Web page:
Labour Code changes an affront to democracy, charge Steelworkers
Toronto - "Joining a union in Canada is a democratic process, an exercise in the pursuit of fairness, to gain a voice at work," said Ken Neumann, United Steelworkers National Director. "Rigging the system to deliberately subvert this process is an affront to democracy," Neumann said of Bill C-525, the Harper Conservatives' latest attack on unions. "If the Harper government weakens unions, everyone will be worse off."
The Private Member's Bill introduced by Conservative MP Blaine Calkins would change the union certification and decertification process in federal jurisdictions through changes to the Canada Labour Code, the Parliamentary Employment and Staff Relations Act and the Public Service Labour Relations Act.
"We've seen this government operate this way before - introducing major changes to the hallmarks of our democratic society through back-door private member's bills," said Neumann.
"This perverse bill proposes certification and decertification thresholds based on eligible votes, not actual ballots cast," Neumann said.
"Virtually no MPs in the House of Commons today would be elected if the thresholds in this bill applied to them. Reaching 50 per cent majority support from eligible voters could actually require 80 per cent or more support from ballots cast. That's not democracy and Canadians can see it's unfair."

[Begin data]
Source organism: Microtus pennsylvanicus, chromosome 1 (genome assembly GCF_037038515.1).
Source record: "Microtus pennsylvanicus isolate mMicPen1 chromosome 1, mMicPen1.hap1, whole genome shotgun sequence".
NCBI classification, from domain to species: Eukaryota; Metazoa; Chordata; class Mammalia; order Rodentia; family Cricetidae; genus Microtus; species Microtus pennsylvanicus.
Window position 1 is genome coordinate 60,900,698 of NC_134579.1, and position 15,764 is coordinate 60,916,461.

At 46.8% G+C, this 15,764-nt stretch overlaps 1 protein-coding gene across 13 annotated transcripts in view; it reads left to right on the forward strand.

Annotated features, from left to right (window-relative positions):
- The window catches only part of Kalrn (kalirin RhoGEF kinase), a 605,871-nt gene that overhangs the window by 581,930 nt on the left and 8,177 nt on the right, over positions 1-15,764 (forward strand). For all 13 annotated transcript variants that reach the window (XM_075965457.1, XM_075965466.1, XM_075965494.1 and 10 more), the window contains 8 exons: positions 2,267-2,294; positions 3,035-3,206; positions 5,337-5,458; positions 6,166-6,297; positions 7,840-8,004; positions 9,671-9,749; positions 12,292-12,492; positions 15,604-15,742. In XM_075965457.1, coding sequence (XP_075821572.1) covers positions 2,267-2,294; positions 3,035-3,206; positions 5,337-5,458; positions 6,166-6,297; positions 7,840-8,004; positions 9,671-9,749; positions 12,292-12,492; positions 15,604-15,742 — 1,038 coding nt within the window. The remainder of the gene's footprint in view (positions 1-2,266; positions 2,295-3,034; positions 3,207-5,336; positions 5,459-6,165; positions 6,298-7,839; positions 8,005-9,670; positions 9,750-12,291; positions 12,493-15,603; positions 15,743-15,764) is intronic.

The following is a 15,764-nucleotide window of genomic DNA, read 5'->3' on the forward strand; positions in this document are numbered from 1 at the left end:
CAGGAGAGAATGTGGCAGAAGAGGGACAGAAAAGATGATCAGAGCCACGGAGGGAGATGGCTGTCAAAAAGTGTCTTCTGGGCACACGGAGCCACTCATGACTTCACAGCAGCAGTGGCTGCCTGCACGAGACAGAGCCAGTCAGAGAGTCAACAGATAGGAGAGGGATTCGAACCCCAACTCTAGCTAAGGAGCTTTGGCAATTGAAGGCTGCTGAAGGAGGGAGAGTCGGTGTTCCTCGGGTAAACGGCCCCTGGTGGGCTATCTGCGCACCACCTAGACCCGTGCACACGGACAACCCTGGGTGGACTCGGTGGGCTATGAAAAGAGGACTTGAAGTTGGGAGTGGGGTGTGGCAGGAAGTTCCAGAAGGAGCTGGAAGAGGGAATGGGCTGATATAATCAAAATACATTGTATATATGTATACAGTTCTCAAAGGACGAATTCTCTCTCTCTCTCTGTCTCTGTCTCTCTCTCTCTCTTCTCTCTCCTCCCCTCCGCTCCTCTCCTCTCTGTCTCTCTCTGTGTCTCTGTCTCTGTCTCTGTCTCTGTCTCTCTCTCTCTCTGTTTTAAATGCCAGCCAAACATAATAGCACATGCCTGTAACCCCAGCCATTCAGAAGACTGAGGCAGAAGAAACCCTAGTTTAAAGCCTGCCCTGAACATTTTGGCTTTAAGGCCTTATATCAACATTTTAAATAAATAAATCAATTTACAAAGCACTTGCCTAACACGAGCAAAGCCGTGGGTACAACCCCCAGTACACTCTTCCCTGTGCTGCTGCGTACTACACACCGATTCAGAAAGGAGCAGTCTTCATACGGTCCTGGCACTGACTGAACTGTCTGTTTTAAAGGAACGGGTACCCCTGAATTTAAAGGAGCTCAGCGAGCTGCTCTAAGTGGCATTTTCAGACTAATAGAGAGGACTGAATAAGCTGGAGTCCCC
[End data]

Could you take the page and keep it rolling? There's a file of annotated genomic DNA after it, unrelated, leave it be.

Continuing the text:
The Canadian Labour Congress rightly asks why tamper with a system that's working? The federal system is respected and supported, as a result of a consultative process that's been followed for decades for amending the Labour Code.
"The Harper Conservatives are so mired in scandal and controversy that even their strongest supporters are becoming alienated," Neumann said.
"So the Conservatives dredge up another attack on unions to try to distract from their scandals and shore up their base."
"Polling shows only 13 per cent of Canadians believe Stephen Harper when he says he didn't know about his chief of staff's bailout for disgraced Senator Mike Duffy," Neumann noted.
"More and more, Canadians do not believe the Harper Conservatives are looking out for the interests of everyday families.
"The Conservatives' attacks on unions and ordinary workers are part and parcel of Stephen Harper's pursuit of a low-wage economy, in which multinational corporations and the wealthiest of the wealthy profit enormously, while most Canadians are left to deal with growing inequality."